But at least those potential storylines all seem like an interesting extension of what the Arrowverse has managed to develop so far. Bringing Slade into the present makes the island flashbacks infinitely more interesting, as the character has transitioned from mentor to potential nemesis, after Oliver rushed to save Sara's life over Shado's when Dr. Ivo was threatening the two women. While Ivo's motivations for making Oliver choose, or even for wanting to kill either of the women in the manner he did were a little murky, the larger payoff of it becoming the impetus for Slade's rage makes it easy to overlook. There's a potential downside to Slade's story given that we know its beginning and where it will eventually end up, which means the filler is going to consist of the writers showing their work with some tricky narrative math, but that's essentially the entire purpose of the island flashback's anyway. Besides, this season Arrow has integrated the flashbacks into the main plot by more than just theme, so there's reason to believe that Slade's dual roles will only reinforce that as a positive.
'Three Ghosts' also took some time to expand the narratives of Roy and Felicity – though only by having the latter character openly admit to having feelings for Oliver. It's a little rote, but at least it is something for the show to build on, and a potential romantic plot between two likeable characters is fairly inevitable anyway, so pointing Felicity's character arc toward the establishment of a more emotional connection between her and Ollie could work out to strengthen the already strong bond there seems to be with the core Team Arrow characters. While, Diggle's mostly been in the background since his near-starring role in 'Keep Your Enemies Closer,' he's at least been the focal point of a storyline, so hopefully the continual examination of Felicity's feelings for Oliver will lead to a weightier narrative for her.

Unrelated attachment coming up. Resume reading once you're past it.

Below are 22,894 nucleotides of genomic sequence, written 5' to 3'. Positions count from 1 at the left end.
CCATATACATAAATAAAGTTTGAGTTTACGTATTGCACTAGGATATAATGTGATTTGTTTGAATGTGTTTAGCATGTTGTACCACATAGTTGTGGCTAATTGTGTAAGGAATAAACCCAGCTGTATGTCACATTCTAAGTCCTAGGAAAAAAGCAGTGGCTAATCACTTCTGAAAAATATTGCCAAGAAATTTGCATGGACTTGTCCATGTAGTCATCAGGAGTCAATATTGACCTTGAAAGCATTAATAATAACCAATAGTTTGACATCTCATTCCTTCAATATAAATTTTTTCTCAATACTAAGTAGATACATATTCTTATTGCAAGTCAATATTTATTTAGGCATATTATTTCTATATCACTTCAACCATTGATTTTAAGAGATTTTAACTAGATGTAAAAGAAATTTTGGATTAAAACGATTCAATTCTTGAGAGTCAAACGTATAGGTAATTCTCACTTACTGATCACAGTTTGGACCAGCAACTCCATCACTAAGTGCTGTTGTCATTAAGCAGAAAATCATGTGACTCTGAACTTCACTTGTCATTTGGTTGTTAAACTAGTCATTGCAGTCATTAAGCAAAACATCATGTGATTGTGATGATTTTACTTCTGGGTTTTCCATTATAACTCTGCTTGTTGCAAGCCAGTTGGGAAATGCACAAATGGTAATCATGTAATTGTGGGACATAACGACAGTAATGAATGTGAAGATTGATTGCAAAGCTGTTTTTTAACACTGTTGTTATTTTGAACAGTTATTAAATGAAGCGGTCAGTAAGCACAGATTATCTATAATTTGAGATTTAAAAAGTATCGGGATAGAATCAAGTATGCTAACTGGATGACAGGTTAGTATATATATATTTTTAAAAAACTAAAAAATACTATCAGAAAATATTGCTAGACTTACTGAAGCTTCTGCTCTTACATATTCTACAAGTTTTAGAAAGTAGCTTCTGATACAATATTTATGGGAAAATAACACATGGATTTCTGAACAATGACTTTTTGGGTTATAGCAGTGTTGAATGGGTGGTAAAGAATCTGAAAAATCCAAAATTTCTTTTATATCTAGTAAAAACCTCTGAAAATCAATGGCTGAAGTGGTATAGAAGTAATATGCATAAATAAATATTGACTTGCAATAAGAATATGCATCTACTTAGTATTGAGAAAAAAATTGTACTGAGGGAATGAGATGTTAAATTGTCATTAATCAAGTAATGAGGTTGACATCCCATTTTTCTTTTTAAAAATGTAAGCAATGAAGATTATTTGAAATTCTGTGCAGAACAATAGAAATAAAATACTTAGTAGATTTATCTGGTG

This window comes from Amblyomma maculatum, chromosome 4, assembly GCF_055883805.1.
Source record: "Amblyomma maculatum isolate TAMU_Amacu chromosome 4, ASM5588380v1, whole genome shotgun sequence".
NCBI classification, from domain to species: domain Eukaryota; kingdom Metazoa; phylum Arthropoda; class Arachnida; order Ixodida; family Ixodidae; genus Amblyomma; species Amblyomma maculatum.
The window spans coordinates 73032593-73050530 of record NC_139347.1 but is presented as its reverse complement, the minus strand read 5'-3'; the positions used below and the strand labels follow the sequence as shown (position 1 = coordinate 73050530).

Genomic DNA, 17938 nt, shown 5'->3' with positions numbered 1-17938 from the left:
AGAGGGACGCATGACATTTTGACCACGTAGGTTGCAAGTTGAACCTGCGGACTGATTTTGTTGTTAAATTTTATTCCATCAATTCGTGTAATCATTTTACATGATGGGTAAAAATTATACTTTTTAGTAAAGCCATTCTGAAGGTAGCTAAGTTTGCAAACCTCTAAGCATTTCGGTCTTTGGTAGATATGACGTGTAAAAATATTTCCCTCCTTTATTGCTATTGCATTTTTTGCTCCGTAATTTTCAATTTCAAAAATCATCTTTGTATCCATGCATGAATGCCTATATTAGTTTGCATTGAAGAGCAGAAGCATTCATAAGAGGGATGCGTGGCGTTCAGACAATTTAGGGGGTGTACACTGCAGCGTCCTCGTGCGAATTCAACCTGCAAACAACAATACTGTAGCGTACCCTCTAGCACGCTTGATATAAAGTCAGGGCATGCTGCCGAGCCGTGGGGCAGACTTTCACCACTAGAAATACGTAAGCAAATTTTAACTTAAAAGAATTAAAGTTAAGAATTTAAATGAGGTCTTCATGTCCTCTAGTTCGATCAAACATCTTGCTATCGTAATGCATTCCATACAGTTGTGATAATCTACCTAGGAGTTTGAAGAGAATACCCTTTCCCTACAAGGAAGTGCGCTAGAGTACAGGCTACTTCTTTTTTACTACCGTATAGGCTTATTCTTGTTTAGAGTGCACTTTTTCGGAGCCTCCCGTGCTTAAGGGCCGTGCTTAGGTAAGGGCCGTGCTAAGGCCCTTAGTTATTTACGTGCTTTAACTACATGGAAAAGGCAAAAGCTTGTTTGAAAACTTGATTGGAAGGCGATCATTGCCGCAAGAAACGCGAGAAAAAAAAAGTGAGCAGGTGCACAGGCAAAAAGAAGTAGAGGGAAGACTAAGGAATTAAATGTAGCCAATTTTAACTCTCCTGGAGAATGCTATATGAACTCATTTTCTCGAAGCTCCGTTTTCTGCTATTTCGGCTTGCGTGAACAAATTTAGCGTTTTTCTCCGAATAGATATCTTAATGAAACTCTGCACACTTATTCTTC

Finally, in an episode that didn't shy away from handing out promising plotlines like some sort of showrunning Kris Kringle, Arrow has finally brought young Roy Harper into the thick of it, while at the same time explaining the purpose (at least the narrative purpose) of Oliver putting an arrow through his young assistant's leg last episode. Apparently mistaken for little more than a thieving street rat, Roy is taken hostage by Brother Blood and injected with the super solider serum. Roy in peril and his subsequent rescue by Arrow is nothing new, but his surviving the serum injection serves as a potentially monumental game changer for the character that could accelerate his evolution into becoming the hero he's been working to become since last season.
At any rate, 'Three Ghosts' was a potent mix of fan service moments (Colin Donnell's brief appearance was a welcome sight) and table setting for the season to come. Arrow has proven itself to be more than a reliable performer this season; it seems to be interested in developing a progressively deeper narrative and mythology that gives everyone something to look forward to when the series returns next month.
Arrow will return on Wednesday, January 15, 2014 with 'Blast Radius' on The CW. Check out a preview below: